SANTA ANA — Stanton condominium owners who filed a $20-million lawsuit against William Lyon Co. were reported in court Wednesday to be near a settlement with the Newport Beach home builder.
As jury selection was set to begin, lawyers for both sides told Orange County Superior Court Judge James L. Smith that they are working to settle the suit for an undisclosed amount. The trial was postponed so that negotiations could continue.
Filed by the Crosspointe Village Condominium Owners Assn. in 1990, the negligence suit alleges poor construction of a large Stanton condo complex and seeks to force Lyon and dozens of its subcontractors to pay for hundreds of repairs in the 495-unit complex.
"We have a skeletal settlement put together," Gary Aguirre, the homeowners' attorney, said in court Wednesday. "We need to revise some of the language, but it's our intent to put a final settlement on the record today."
Attorneys were in court for the rest of the day and could not be reached for comment. One reason for the delay in negotiations was that a subcontractor involved filed last week for bankruptcy protection, so the U.S. Bankruptcy Court judge must approve the final agreement, Aguirre said.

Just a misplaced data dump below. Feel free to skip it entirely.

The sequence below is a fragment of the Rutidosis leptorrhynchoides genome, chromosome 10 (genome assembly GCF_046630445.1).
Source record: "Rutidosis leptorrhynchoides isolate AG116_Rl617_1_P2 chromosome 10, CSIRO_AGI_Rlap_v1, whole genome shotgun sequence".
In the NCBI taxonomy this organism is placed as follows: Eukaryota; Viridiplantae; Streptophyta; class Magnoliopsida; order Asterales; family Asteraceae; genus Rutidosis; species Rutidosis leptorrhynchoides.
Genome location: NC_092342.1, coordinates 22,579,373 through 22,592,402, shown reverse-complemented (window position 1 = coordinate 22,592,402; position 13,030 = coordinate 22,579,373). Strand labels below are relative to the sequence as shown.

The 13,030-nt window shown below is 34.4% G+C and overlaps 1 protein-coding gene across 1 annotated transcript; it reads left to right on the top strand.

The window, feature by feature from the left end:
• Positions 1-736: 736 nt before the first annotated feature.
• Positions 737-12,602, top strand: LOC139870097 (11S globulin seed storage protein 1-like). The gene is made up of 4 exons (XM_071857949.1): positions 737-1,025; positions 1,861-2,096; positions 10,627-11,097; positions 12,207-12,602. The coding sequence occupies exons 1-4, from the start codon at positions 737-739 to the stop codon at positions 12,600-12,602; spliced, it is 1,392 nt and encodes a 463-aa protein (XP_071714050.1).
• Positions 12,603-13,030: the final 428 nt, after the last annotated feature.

Gregory L. Dillion, the Newport Beach attorney representing William Lyon Co., said in court that among terms of the settlement being hammered out is a stipulation that the amount of money Lyon is to pay not be publicized.
The suit alleges that the condos were built without proper supervision by Lyon, the general contractor. Among the flaws alleged in the suit are improperly installed wiring; missing waterproofing paper under the roofing material; roofs that are not properly attached; and missing or improperly built fire walls.
Officials at William Lyon would not comment on the case and referred calls to their attorneys.
The case spotlights the issue of construction defects, for it centers on one of California's largest and most reputable home builders. Since William Lyon Co. was formed in 1954, it has built about 60,000 homes and apartments.
In December, the builder paid $8.7 million to settle a faulty construction lawsuit filed by homeowners at the 350-unit Whispering Hills condo complex in Lake Forest.